Beginning January 1, 2009, Illinois parents will be able to keep their unmarried children on their health insurance plans until they reach age 26, or age 30 if they are military veterans. This could allow up to 300,000 young adults to stay on their parents' insurance plans. This provision is part of Governor Rod Blagojevich's "Rewrite to Do Right" campaign, in which he used amendatory veto power to revise a prior proposal that had a more modest dependent coverage extension.
About 30 percent of Americans ages 19 through 29—13.7 million individuals in 2006—do not have health coverage. No longer considered dependents, they often lose coverage at age 19 or upon high school or college graduation. In fact, 38 percent of high school graduates who do not attend college and one-third of college graduates are uninsured for some period of time during the year after graduation.
Illinois is among a growing cadre of states trying to reduce the number of uninsured young adults by extending the time they can remain on their parents' insurance policies. Twenty-four states have moved from allowing insurers to set their own dependent age limits to defining dependent to include older children. Most commonly, these states have extended the dependent age limit to "up to" age 24, 25, or 26. All states require the dependent to be unmarried. Some states set two age limits; for example, Idaho defines dependent as up to age 21 if unmarried, and from ages 21 to 25 if unmarried, a full-time student, and financially dependent on parents. New Jersey has set the highest age limit: young adults can retain coverage as dependents through age 30 if they are unmarried, uninsured, have none of their own dependents, and are either a resident of the state or a full-time student. To protect against the potential for young adults to wait to join their parents' plan until they need health services, New Jersey requires that young adults apply to continue coverage within 30 days from when they would have previously aged off of a policy, or during an open enrollment period.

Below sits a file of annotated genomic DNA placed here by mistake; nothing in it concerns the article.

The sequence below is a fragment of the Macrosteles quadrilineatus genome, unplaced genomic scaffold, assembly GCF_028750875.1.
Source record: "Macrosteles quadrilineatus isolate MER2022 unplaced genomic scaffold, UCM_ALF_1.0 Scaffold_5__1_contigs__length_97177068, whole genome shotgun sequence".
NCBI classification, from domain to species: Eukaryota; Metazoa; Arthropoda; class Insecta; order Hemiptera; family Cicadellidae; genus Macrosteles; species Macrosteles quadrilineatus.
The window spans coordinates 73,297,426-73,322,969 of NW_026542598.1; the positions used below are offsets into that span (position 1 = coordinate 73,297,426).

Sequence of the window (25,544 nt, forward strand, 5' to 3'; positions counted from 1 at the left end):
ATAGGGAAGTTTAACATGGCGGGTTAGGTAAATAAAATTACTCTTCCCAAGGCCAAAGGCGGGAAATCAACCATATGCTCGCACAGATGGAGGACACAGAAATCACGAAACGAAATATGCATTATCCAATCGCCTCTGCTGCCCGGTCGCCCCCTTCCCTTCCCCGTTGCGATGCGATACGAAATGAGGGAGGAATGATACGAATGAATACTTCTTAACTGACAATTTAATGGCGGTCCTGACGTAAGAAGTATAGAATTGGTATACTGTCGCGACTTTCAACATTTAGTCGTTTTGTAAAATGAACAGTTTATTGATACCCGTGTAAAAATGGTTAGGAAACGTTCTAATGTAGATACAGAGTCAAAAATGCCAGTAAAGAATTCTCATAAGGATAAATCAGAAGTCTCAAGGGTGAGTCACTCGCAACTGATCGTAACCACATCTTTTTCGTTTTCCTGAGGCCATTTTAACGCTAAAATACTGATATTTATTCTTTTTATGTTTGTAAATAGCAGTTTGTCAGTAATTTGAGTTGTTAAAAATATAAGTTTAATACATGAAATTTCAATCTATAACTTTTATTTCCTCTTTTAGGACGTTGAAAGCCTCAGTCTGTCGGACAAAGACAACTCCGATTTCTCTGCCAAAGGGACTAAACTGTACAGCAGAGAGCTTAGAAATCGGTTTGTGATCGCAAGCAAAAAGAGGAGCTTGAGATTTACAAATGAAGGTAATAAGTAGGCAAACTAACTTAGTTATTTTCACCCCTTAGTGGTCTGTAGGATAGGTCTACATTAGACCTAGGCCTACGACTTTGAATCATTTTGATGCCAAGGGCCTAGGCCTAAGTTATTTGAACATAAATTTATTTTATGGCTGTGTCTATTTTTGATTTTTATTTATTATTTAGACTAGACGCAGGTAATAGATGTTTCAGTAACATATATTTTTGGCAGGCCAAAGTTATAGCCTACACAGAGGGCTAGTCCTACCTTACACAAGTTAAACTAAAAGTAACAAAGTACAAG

While some insurers and business representatives fear that premiums may rise quickly when very sick young people remain on their parents' plans, supporters view these coverage expansions as a positive trend that promotes access to care and adds greater numbers of young, healthy individuals to the insurance pool. It is also a way for states to expand coverage without making public expenditures.
] Under a previous version of Illinois House Bill 5285, insurers would have been required to continue offering coverage for one year to dependent, full-time college students who leave school or reduce school participation due to catastrophic illness or injury.
] National Conference of State Legislatures, www.ncsl.org/programs/health/dependentstatus.htm.
] J. L. Kriss, S. R. Collins, B. Mahato, E. Gould, and C. Schoen, Why Young Adults Become Uninsured and How New Policies Can Help, 2008 Update,
The Commonwealth Fund, May 2008.
] Insurers commonly set limits at age 18 or 19, extended to 21 or 22 if child is a full-time student.